Do School Segregation and School Resources Explain Region-of-Origin Differences in the Mathematics Achievement of Immigrant Students?
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SourceEducational Research and Evaluation, 13, 5, (2007), pp. 435-462
Article / Letter to editor
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Educational Research and Evaluation
SubjectInequality Cohesion Rationalization; Ongelijkheid Cohesie Rationalisatie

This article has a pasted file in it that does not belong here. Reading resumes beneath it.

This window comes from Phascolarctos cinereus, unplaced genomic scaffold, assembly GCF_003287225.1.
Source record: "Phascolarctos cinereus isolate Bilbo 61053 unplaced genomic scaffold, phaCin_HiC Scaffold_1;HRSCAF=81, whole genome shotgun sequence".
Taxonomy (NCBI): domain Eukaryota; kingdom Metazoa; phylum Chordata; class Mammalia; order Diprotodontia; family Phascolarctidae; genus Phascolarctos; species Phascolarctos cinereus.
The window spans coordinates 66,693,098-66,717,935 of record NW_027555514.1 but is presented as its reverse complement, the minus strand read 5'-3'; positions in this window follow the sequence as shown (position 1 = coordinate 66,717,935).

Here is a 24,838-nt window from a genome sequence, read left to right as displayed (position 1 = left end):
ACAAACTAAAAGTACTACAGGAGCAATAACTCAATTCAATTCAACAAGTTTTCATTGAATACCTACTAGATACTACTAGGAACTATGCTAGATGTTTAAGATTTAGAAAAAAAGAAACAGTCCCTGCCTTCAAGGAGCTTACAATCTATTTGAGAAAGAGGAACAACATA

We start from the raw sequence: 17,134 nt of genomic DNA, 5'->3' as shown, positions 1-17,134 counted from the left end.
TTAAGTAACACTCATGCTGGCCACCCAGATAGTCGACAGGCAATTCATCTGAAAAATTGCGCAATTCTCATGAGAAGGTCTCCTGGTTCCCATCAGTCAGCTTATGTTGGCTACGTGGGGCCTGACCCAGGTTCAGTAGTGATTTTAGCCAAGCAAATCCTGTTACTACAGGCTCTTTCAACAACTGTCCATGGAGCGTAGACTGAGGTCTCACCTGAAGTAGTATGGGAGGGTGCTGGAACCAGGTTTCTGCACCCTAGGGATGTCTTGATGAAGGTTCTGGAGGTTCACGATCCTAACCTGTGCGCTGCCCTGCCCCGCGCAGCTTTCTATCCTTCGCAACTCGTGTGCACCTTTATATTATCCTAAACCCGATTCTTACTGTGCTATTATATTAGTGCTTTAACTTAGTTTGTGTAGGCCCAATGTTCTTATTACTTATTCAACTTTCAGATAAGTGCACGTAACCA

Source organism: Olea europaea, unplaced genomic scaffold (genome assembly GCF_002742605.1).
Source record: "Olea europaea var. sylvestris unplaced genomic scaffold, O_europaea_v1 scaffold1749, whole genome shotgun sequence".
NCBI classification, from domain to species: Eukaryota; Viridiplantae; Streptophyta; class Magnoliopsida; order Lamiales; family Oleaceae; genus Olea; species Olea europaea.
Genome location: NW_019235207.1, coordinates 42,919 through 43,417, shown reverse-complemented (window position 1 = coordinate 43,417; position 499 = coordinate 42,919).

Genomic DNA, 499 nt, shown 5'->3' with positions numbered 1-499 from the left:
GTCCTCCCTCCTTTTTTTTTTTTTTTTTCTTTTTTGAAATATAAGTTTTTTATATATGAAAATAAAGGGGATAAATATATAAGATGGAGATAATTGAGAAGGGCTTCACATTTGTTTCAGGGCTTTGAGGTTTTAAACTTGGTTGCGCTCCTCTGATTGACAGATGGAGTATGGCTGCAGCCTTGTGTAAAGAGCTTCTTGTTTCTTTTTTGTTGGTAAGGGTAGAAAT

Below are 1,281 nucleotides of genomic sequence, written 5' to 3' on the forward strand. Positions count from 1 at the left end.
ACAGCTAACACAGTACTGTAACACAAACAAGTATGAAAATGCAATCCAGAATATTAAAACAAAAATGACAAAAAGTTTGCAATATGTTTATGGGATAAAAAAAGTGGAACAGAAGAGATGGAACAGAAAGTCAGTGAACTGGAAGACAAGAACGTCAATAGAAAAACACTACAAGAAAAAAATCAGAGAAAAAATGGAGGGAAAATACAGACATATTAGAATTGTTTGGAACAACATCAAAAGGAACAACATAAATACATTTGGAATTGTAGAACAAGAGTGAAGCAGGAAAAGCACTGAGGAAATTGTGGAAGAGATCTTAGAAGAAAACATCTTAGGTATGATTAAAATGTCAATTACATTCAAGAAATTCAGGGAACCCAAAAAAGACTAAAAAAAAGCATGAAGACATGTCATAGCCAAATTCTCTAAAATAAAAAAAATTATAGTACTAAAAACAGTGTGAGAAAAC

Levels and Dronkers (2006) showed that educational achievement differs between immigrant students from different regions of origin (Latin America, Northern Africa, and Western Asia). This follow-up paper establishes whether these differences in educational achievement between immigrant students from different regions of origin can be explained by school segregation, whether along ethnic or socioeconomic lines. Ethnic and socioeconomic school segregation have a negative influence on the scholastic achievement of all students, although the impact of socioeconomic school segregation is greater than that of ethnic school segregation. Ethnic school segregation affects the scholastic outcomes of native and immigrant students from some regions of origin more than those of immigrant students from other regions. The analysis shows that neither ethnic, nor socioeconomic, school segregation explains the lower mathematics achievement of immigrant students from Latin America, Northern Africa, and Western Asia.
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